Agricultural products account for a substantial share in the total export, amounting to approx. 22.7% (value of 49.7 million guilders) contributing to the national income by some 5.1%. A product of good quality is a prerequisite for maintaining and strengthening this position.
In agriculture, quality control has come to be a frequent activity, which is practised at many points in the production process.
Questions that can be asked deal with control and inspection procedures, with material and immaterial costs, and whether the level of quality control can be raised, taking into account the availability and the workload on the persons involved.
The human factor in the agricultural selection process has not obtained much attention so far; hardly any research has been undertaken as to the substance of the job and the load on selectors.
The problem area, however, is extensive (see Megaw, 1979; Harris, 1969; and others), and therefore clusters of possible influencing factors are discerned.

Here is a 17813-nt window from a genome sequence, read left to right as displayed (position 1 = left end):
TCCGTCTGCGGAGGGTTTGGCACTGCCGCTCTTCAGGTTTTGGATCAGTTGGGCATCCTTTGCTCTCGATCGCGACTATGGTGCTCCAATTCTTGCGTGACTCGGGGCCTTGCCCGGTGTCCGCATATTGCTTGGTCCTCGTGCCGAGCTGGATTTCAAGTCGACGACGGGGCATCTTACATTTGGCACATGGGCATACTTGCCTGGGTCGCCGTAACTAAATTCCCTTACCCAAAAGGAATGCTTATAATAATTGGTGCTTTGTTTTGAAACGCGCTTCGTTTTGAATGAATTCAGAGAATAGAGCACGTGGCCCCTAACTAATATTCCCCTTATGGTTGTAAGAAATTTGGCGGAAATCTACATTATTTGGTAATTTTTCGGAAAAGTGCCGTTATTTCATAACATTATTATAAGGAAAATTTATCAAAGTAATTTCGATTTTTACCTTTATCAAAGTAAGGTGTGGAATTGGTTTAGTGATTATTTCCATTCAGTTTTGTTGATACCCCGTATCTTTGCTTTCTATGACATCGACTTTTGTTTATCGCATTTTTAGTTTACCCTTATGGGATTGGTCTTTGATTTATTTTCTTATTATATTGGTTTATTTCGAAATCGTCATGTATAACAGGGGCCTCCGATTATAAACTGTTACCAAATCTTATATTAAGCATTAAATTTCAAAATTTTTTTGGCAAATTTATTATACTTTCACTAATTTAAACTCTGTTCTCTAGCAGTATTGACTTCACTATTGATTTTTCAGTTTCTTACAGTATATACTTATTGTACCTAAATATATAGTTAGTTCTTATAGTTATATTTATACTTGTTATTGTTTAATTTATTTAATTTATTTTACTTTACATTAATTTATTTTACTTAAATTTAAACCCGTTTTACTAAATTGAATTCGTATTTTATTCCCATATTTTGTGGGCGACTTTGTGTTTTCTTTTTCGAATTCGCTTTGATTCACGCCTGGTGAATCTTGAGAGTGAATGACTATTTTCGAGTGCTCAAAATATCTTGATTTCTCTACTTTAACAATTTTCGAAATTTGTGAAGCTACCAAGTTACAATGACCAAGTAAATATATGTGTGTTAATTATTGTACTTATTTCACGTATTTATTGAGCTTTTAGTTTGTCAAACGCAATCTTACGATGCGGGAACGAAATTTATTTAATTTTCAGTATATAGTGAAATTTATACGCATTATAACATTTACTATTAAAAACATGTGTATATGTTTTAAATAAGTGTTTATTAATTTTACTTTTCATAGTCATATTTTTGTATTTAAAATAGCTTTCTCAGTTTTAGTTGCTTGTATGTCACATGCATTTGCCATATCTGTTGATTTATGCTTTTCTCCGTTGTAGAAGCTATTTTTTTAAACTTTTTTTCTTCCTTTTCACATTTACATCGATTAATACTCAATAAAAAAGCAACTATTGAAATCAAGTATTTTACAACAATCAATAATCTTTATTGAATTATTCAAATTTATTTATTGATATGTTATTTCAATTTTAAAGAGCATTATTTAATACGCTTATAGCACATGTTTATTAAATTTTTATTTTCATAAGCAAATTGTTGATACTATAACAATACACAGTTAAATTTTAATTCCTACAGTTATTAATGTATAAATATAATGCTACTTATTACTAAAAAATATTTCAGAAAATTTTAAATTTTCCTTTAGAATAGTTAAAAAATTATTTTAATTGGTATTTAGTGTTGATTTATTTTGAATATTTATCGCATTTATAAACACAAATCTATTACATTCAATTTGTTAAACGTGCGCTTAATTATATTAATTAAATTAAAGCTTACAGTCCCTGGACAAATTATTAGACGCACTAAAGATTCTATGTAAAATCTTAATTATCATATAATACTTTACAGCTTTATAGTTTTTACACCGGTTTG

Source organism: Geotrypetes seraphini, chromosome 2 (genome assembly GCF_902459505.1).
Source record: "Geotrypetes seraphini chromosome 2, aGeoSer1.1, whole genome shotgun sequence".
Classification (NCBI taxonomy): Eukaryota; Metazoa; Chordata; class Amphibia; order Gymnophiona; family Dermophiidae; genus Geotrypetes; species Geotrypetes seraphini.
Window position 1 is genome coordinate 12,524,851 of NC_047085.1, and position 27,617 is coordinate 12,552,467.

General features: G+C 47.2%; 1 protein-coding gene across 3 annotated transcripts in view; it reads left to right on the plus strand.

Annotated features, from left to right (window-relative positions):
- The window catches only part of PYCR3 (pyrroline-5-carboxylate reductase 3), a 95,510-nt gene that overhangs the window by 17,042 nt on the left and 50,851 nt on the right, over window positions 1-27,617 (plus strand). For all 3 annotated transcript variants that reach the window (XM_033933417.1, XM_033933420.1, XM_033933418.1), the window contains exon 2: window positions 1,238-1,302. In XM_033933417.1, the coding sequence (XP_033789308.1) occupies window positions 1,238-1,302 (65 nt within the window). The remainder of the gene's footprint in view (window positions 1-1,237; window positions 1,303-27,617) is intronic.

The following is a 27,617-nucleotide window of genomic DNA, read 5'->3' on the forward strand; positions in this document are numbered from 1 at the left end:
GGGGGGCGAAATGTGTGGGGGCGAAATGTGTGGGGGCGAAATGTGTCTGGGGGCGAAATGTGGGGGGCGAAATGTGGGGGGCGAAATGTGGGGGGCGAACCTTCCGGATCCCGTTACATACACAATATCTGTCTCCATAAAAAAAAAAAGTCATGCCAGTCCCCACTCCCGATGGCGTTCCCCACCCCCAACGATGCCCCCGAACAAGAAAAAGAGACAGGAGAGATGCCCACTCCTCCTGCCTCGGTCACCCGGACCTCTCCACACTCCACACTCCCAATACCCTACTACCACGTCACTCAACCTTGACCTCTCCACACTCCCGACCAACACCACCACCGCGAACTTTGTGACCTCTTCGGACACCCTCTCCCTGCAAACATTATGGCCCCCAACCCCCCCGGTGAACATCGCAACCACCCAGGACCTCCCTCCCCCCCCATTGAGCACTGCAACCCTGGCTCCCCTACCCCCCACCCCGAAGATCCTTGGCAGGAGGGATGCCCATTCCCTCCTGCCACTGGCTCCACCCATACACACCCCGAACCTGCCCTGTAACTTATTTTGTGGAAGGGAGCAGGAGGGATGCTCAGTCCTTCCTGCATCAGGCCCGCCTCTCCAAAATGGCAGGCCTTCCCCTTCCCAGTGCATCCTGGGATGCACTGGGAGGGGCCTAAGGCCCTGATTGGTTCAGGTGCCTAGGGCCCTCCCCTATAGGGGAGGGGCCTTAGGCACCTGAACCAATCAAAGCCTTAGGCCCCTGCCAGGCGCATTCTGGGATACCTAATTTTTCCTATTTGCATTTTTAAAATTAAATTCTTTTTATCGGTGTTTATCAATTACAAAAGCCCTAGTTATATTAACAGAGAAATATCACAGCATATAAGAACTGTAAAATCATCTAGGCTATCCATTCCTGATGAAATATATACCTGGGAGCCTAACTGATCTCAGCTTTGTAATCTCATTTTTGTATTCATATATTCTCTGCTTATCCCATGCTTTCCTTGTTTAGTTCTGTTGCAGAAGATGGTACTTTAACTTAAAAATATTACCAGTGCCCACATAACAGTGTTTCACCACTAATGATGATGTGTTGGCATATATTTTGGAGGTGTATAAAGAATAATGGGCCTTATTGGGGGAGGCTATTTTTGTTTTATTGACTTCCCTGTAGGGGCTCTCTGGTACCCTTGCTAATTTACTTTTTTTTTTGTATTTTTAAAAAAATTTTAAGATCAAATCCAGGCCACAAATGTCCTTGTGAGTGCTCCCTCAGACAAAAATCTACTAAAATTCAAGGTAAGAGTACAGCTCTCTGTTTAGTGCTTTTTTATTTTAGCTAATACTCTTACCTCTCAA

Ergonomic research focuses on the selector.
How does a person react to the (influencing) factors he is exposed to? Can any signals be observed that reveal information as to how the person functions internally and externally? Collecting this information is complicated.
The physical load can be expressed fairly well in e.g. oxygen consumption or heartrate frequency.
The research into the possibilities of establishing the mental (psychological) load is still being worked at, so that unambiguous relations between loading factors and loads are lacking.
To obtain at least some insight into the mental load, a derived parameter is used to establish this load.
This can be done by analysing the nature and frequency of errors and the error pattern over the time.